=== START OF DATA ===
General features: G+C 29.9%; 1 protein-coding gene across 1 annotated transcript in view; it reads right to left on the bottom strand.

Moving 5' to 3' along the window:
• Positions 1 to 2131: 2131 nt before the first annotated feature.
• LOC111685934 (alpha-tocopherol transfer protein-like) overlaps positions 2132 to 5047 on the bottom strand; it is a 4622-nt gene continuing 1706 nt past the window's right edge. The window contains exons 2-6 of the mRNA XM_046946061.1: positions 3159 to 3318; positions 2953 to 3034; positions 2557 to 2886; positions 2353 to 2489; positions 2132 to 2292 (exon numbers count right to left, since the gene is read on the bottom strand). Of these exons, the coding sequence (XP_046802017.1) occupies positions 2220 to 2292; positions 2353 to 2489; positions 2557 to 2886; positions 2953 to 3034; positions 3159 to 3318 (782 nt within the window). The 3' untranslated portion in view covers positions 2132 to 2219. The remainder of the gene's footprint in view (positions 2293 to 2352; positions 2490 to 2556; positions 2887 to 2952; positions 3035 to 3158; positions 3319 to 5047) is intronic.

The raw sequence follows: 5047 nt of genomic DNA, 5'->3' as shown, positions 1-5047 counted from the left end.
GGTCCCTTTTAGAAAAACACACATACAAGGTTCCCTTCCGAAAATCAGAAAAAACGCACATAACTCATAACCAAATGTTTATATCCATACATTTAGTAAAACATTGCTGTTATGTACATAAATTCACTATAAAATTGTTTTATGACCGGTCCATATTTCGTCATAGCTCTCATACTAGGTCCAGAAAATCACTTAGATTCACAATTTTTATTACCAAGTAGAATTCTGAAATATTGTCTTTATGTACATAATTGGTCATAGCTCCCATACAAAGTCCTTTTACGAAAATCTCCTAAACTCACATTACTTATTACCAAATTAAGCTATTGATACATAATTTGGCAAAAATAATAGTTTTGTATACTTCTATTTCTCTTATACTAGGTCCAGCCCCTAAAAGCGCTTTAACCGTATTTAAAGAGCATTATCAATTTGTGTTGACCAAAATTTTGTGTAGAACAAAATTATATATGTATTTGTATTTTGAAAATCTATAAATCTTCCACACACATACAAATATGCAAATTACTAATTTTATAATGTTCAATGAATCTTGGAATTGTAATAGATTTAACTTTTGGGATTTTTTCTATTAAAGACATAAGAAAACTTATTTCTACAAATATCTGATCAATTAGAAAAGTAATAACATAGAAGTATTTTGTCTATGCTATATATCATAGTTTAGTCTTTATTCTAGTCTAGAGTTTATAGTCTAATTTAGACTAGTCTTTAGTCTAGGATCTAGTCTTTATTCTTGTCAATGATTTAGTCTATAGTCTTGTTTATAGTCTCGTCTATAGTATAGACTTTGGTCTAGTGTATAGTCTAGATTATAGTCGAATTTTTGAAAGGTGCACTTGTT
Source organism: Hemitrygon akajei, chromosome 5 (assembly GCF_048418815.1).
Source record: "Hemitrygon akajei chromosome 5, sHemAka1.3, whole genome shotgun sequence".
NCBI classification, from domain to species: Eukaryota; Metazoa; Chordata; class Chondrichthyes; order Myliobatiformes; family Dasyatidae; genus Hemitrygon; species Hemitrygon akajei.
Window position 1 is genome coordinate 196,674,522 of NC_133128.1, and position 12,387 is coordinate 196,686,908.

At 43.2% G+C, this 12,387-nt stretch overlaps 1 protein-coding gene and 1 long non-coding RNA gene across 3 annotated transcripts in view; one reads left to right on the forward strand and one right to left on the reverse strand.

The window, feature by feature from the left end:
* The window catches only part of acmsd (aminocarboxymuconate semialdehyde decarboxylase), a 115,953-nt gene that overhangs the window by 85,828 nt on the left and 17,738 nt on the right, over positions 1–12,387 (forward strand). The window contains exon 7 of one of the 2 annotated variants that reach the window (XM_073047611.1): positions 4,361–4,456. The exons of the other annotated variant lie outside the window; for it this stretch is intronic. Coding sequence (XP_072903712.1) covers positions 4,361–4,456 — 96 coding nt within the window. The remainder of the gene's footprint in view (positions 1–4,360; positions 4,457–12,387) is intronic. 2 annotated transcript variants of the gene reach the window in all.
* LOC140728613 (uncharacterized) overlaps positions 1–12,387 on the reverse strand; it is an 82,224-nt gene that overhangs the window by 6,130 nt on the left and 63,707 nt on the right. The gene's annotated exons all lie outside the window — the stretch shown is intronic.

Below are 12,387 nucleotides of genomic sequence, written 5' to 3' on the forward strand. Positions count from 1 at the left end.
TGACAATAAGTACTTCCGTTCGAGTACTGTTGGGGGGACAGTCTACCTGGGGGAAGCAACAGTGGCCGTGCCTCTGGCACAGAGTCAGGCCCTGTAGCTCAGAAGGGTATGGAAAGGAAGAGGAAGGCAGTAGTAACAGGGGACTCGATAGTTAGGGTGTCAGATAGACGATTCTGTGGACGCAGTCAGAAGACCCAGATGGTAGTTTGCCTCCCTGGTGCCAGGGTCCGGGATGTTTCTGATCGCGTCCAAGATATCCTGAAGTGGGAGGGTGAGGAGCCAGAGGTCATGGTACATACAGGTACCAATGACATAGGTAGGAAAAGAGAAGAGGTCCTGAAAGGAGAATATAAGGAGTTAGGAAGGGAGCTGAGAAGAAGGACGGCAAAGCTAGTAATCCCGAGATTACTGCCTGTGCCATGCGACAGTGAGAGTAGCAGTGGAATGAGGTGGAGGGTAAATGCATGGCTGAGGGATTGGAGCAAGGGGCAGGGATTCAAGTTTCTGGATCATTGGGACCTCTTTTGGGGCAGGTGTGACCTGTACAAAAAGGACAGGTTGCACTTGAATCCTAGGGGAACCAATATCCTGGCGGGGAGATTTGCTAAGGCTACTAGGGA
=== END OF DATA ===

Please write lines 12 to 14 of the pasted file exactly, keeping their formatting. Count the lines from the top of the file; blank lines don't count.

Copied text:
The window, feature by feature from the left end:
* The window catches only part of acmsd (aminocarboxymuconate semialdehyde decarboxylase), a 115,953-nt gene that overhangs the window by 85,828 nt on the left and 17,738 nt on the right, over positions 1–12,387 (forward strand). The window contains exon 7 of one of the 2 annotated variants that reach the window (XM_073047611.1): positions 4,361–4,456. The exons of the other annotated variant lie outside the window; for it this stretch is intronic. Coding sequence (XP_072903712.1) covers positions 4,361–4,456 — 96 coding nt within the window. The remainder of the gene's footprint in view (positions 1–4,360; positions 4,457–12,387) is intronic. 2 annotated transcript variants of the gene reach the window in all.
* LOC140728613 (uncharacterized) overlaps positions 1–12,387 on the reverse strand; it is an 82,224-nt gene that overhangs the window by 6,130 nt on the left and 63,707 nt on the right. The gene's annotated exons all lie outside the window — the stretch shown is intronic.